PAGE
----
Footnote: There is evidence to suggest that the Flower family were set up. The family were disliked by the staff at Belvoir Castle, and despite being herbal healers were seen in their local community as obnoxious and arrogant. Many witch trials involved local squabbles. There is evidence to suggest that the boys were actually put to death by the Duke of Buckingham, who wanted to marry the Earl of Rutland’s daughter so that he could inherit the Earl’s fortune. It is said that local people were scared of the Flowers family, but we must consider that these were poor, uneducated women who had to defend themselves in court, with the average trial lasting no more than 20 minutes. Joan Flowers is buried at the crossroads in Ancaster. 

Thursday, 10 June 2021

Graveyard Dirt

Living on a cemetery it makes sense to talk about Graveyard Dirt.

Amongst other things, it is used for:

💀 Samhain rituals
💀 Protection spells
💀 Communicating with spirits
💀 Altar item during mourning
💀 Banishing
💀 Habit-breaking spells
💀 Curses
💀 Ancestor Connection and veneration
💀 Summoning spirits

Although it is used across many traditions, it is fair to say that using Graveyard Dirt can be a contentious issue, and some people find it disrespectful to take land from those who are trying to rest, simply to increase power, or for other spell casting motives. However, it does not need to be taken from specific graves.

The dirt I have gathered is the dirt removed from grave digging - not all of it goes back, and is left in a pile; but it still holds the energy of this land, which for hundreds of years has been used for funerary purposes. Alternatively, you can gather dirt from somewhere else on the cemetery, or from a grave that is occupied by someone you know.

Firstly, this feels much more acceptable than taking dirt from the grave of someone you don’t know (depending on your viewpoint), and secondly, the character of the person who is buried there may be crucial in your workings, or may have wanted to have been a part of your workings in some way. I suspect my Nan - had she been buried - might have taken interest in some of my spells!

Of course, it is thoughtful and fair to leave a gift for the dead in exchange for what you have taken; flowers, stones, a libation, small coins, or some other small offering, are all appropriate.

Do you use Graveyard Dirt in your practice? What do you think about it?

The Land and People

This month are hosting a challenge based on #regionalwitchcraft and they get started this week with the prompt “Land and People”, two things that are deeply interwoven here.

I’m a “Raddleman” which means I’m an inhabitant of the smallest county in England - Rutland - which is nestled between Leicestershire, Lincolnshire, Cambridgeshire and Northamptonshire.

Our agricultural landscape boasts hills and valleys, sacred wells, a Sheela na gig, a labyrinth, a Norman castle, a Bede house, and lots of churches built on old, sacred ground. We are a beautiful county, steeped in the rich history, folklore and traditions of the surrounding area, much of which has made its way into our magick.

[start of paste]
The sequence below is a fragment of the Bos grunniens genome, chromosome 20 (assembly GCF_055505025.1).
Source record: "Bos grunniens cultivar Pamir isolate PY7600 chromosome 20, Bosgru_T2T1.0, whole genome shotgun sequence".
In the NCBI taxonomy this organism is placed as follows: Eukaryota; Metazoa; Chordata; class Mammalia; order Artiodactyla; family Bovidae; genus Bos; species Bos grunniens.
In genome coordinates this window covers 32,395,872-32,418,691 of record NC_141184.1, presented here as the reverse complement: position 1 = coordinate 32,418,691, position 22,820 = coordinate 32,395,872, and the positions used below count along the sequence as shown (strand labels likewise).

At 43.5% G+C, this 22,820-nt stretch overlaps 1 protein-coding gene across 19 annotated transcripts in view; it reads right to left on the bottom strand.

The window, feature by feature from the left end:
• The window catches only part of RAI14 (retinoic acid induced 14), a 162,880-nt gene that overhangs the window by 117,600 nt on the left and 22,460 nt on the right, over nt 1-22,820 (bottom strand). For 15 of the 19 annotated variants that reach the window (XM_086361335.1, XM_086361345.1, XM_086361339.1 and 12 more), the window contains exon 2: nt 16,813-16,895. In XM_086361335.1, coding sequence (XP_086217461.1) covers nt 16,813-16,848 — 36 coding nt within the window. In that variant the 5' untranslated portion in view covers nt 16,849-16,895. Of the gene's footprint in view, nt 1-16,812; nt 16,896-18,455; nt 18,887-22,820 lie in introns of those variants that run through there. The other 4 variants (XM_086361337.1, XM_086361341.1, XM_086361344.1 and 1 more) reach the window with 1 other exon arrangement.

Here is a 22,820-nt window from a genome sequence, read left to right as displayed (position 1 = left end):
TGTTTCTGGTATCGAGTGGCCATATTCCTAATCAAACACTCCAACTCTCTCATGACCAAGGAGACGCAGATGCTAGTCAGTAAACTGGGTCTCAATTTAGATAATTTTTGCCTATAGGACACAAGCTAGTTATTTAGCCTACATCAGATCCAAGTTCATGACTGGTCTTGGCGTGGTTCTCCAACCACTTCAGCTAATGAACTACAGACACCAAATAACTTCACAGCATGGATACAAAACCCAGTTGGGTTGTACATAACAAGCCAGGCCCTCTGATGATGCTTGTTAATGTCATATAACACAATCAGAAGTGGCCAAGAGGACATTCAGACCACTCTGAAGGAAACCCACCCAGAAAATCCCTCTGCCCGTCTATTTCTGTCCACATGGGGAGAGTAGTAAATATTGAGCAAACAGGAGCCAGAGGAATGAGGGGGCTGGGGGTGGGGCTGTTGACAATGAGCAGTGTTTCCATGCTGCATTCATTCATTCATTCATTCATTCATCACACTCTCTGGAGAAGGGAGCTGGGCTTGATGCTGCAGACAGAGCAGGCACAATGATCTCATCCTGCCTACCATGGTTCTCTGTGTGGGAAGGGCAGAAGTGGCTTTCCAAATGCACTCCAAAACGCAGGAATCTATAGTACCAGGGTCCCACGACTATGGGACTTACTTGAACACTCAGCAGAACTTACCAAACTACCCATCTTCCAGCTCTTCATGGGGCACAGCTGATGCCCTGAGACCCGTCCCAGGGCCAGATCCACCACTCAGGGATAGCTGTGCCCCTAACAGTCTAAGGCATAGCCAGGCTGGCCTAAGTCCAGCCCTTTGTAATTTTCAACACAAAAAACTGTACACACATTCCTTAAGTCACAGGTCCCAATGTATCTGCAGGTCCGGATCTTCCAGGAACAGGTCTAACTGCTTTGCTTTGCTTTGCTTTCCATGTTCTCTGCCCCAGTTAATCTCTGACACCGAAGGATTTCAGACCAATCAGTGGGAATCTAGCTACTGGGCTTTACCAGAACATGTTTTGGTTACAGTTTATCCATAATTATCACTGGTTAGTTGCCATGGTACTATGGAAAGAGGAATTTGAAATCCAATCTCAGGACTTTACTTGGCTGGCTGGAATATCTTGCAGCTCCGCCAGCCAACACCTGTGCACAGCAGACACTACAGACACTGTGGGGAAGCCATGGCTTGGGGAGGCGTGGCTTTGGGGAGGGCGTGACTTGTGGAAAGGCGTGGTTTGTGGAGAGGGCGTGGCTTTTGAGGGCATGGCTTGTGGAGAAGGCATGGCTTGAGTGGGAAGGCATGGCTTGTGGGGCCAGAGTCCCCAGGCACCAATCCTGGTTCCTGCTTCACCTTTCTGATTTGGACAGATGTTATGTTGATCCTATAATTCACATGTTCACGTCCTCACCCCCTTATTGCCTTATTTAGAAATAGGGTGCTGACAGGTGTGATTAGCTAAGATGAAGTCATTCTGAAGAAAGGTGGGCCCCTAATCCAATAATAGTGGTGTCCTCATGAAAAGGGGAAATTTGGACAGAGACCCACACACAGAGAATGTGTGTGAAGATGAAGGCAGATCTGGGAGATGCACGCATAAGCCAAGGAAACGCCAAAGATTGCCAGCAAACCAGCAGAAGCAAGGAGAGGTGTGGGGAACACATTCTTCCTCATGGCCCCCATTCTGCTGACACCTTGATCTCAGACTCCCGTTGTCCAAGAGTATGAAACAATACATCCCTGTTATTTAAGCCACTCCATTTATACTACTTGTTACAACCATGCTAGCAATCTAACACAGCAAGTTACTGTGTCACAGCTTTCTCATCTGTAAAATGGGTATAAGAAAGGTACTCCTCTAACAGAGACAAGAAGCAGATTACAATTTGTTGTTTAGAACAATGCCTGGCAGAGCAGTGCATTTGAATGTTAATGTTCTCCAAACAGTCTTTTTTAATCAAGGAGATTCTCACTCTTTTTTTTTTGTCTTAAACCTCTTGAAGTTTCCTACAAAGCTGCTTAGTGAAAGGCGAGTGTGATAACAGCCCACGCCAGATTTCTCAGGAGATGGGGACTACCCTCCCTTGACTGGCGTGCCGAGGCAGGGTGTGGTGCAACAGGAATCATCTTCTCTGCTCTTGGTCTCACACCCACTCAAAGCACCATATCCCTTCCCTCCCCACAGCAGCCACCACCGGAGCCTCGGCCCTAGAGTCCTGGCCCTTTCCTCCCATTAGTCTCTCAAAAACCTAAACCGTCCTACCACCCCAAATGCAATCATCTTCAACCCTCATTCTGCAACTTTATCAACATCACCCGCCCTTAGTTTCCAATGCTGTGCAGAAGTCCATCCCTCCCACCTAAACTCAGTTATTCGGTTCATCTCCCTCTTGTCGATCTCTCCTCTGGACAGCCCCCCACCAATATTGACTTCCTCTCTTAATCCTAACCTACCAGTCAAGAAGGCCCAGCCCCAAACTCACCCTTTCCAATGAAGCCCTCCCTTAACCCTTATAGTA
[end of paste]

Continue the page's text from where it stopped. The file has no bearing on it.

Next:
Aside from smiths and farriers, we are the only people that may display a horseshoe pointing downwards to bring us luck, for fear that the Devil will make its home in the hollow when displayed the other way round. Apparently we need to keep an eye on the Devil as he’s always hard at work putting temptation in the way of the people! We nail horseshoes with nine nails over the stable door, and keep one in the fire at all times. A horse-shoe nailed on a door renders the evil power of a witch that may enter of non-effect, and many local houses display them.

Our local produce, broad beans, also feature a lot in our folklore, especially remedies - “take the pod of a broad bean, rub it on a wart, and then bury it or throw it over the shoulder without looking back”, and you can spot someone from Leicestershire as the beans will (apparently!) rattle in their belly.

If you drop a knife, a male visitor will come to the house. If you drop a spoon, a female visitor will come. If one person begins to pour out the tea, and another takes charge of the tea-pot to finish, there will be a birth in the family within twelve months.

We have loads of legends, many of them ghost stories. The spectral lady of Braunston, Swift Nick, Nicodemus, the Black Annis, the Witch of Edmondthorpe Hall, a magic hedge that bows when you walk past it, and a bogeyman. All yet to be shared with you.


This month are hosting a challenge based on #regionalwitchcraft and this week is the prompt “Native Plants”. 

Primrose (Primula vulgaris)

The name primrose comes from the Latin “prima rosa” meaning “first rose”, indicating that spring is generally the time for these beautiful plants to flower, although they sometimes open as early as December in the mildest areas of the U.K.

They’re found across the whole of Britain and Ireland, and are considered a favourite by many, including the many little creatures that depend on them for food, nectar and pollination. They are found in woodlands and by hedgerows and thrive in damp shade. 

There are lots of primrose recipes, but it’s illegal to pick or remove them from the wild as they’re currently protected under the Wildlife and Countryside Act 1981.

Folklore surrounding primroses is mainly associated with faeries, and with life cut short.

Hanging primrose flowers outside your house is an invitation to faeries to come in, and touching a rock with a posy of primroses is a key; supposedly opening the doorway to the faerie realms. To receive a blessing from the faeries, primroses should be placed upon the doorstep, and at Beltane primroses and yellow gorse were often lain across the threshold to celebrate the spring and the encroaching summer. That said, as much energy has been spent trying to protect against faeries over the years as attracting them. In the National Folklore Collection in University College, Dublin, there can be found a piece of verse relating to Beltane and faeries:

“Guard the house with a string of primroses
on the first three days of May.
The fairies are said not to be able
to pass over or under this string.”

In Flora Britannica, Richard Mabel notes that in Victorian times it was common to plant primroses on the graves of children. There are definitely primroses dotted about on this cemetery, but I’m not sure if they correspond.

There are other customs related to death and primroses, meaning they provoke a similar feeling to blossom for me: they are representative of the ephemeral nature of life. 💚

Regional Witchcraft #witchwithme
June 7-13: Native Plants